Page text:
Thomas Lea doesn't look like the kind of guy who fled the business world to hang out in the streets of San Francisco taking photos. At 62, Lea has a head of closely cropped gray hair, wears black framed glasses, and a hint of a Southern accent still clings to some words in his deliberate way of speaking. He dresses neatly in button-down dress shirts and polished shoes, and were it not for the portfolio he carries, his appearance would hardly suggest that he's an artist.
But since his late 20s—when he decided to quit his job with an ad agency and become a full-time photographer—he's been a working artist. Describing himself as a self-taught street photographer, Lea hit the neighborhoods of San Francisco in the '70s armed with his camera and dressed like a tourist, learning how to capture the world he saw around him. Lea moved to Boise three years ago, after several decades in the Bay Area. The self-proclaimed "big city snob" said that at first, what he perceived as the Treasure Valley's lack of diversity bothered him. After years in a much larger city, Lea said, he'd lived in an environment rich in racial, cultural and lifestyle diversity, and he missed it.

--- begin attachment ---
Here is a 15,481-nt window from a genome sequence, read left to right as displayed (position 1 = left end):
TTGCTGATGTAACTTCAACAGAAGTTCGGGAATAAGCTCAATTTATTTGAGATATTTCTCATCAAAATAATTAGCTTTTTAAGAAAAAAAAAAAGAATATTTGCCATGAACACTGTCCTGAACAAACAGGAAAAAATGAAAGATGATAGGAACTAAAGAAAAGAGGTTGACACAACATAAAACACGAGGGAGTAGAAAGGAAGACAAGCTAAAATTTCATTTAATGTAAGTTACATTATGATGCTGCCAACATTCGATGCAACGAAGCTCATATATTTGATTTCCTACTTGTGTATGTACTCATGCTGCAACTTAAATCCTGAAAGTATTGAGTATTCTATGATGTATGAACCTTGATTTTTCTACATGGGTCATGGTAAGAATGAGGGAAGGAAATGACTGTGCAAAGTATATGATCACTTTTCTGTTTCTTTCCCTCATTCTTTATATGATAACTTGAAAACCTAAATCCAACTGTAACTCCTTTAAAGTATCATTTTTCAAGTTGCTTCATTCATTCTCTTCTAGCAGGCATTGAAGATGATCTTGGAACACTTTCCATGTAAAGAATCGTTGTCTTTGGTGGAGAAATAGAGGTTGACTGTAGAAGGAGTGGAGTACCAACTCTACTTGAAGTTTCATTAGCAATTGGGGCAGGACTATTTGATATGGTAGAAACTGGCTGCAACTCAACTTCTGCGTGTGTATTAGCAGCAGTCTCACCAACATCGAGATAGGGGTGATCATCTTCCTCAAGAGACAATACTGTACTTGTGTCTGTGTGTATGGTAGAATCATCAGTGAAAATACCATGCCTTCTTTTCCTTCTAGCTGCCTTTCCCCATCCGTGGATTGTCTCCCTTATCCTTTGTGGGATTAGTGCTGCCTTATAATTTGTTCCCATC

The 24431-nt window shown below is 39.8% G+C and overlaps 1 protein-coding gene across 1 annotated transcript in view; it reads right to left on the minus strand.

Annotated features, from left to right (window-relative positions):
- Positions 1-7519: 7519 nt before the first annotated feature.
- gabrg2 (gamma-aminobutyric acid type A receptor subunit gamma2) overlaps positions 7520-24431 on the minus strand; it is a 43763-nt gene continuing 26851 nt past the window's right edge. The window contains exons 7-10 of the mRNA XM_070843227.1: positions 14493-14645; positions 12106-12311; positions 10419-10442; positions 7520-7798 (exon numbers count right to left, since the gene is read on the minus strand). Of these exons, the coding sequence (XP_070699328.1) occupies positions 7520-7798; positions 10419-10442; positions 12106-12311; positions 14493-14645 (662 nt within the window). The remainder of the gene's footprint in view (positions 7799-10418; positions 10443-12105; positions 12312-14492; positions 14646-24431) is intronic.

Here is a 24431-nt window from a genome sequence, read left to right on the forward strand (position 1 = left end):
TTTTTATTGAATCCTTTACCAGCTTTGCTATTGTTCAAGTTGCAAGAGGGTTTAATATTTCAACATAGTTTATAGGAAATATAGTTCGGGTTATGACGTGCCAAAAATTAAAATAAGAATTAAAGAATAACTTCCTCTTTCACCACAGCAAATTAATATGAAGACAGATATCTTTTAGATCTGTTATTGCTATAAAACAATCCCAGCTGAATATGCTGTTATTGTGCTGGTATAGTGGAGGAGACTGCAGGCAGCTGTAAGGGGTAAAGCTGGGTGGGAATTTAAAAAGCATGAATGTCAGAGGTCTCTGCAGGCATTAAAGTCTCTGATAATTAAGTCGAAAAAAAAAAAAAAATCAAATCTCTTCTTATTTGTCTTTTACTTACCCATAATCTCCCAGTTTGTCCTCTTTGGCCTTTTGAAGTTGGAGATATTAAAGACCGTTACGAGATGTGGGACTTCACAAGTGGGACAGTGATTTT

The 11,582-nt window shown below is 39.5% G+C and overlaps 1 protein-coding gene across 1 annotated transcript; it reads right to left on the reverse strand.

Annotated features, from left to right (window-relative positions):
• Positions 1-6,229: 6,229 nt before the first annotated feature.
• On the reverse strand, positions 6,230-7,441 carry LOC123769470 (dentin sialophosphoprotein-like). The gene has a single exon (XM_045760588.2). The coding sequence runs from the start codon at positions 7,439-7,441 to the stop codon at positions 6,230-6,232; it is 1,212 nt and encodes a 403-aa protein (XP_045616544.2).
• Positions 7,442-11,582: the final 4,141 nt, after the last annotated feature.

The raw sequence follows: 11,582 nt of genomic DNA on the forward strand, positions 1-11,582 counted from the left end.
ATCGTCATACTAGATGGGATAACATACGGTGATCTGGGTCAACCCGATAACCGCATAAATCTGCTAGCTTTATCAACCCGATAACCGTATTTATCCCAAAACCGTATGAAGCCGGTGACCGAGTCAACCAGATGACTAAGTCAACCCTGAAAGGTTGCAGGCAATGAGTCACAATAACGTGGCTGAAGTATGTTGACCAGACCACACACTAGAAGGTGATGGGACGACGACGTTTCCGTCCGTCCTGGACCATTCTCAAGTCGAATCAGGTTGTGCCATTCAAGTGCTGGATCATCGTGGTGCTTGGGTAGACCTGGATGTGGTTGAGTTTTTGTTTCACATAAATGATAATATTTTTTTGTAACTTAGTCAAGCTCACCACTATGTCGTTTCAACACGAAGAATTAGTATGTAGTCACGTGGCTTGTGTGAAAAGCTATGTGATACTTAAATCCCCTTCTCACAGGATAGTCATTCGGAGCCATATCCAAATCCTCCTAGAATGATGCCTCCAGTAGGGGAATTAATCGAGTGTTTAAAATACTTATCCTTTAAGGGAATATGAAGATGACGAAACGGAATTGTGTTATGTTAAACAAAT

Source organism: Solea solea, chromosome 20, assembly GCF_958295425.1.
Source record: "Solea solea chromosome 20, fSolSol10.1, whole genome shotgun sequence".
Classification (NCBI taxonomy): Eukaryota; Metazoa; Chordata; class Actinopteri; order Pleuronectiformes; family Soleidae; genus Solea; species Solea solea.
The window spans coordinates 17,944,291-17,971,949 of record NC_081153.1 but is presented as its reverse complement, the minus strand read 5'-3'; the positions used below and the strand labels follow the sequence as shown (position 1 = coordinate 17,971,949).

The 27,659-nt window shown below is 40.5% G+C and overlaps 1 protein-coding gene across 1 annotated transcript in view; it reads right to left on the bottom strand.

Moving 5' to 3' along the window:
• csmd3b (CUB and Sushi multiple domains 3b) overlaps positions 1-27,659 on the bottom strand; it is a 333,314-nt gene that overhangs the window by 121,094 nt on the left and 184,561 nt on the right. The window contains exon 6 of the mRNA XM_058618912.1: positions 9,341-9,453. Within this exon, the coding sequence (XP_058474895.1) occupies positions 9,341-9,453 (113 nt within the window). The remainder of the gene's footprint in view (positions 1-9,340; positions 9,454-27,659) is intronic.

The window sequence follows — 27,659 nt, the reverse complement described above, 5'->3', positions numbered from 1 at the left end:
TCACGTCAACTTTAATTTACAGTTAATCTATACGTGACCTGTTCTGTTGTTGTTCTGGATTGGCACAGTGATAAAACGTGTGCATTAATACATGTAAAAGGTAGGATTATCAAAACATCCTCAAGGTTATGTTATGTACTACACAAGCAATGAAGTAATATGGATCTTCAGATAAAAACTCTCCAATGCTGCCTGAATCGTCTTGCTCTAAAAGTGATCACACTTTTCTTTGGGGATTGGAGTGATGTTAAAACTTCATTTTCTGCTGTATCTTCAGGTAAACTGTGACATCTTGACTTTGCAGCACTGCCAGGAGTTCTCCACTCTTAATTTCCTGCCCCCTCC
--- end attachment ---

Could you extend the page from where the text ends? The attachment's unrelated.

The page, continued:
"To me, diversity was part of my life, and one of the things I noticed when I came to Boise was that it was mostly Caucasian," said Lea.
But last summer, while hanging out at the Capital City Public Market on Eighth Street, Lea started to see a more varied collection of people. He began to see some interesting regular visitors to the market—a woman at the market who dressed like she was a Manhattan socialite and a guy who always wore an unusual hat. Lea realized that while Boise may not be racially diverse, that doesn't mean it's not home to a wide array of people.
The Idaho Commission on the Arts gave Lea a grant to pursue "Market People," a collection of photographs that is, at least in part, "a view of how we look" in Boise. Wanting the art to be about the people rather than the products of the market, Lea staged each shot against the same brick background, intending to create a static world from which only the people emerged.
Lea said few people he approached declined to be photographed. He was careful to convey to people that he hadn't chosen them from the crowd to poke fun, but rather that he thought diversity was a beautiful thing, and that diversity means more than faces of a different color.
"I did see a lot of diversity in lifestyle," said Lea. "I did look for that, and I didn't have to look too hard. I didn't have to go too far out of my way to find people who are not living a suburban white lifestyle."
Through May 15, "Market People" will be on display at Zeppole (217 N. Eighth St.), and it's slated to hang in the Boise Airport starting May 20.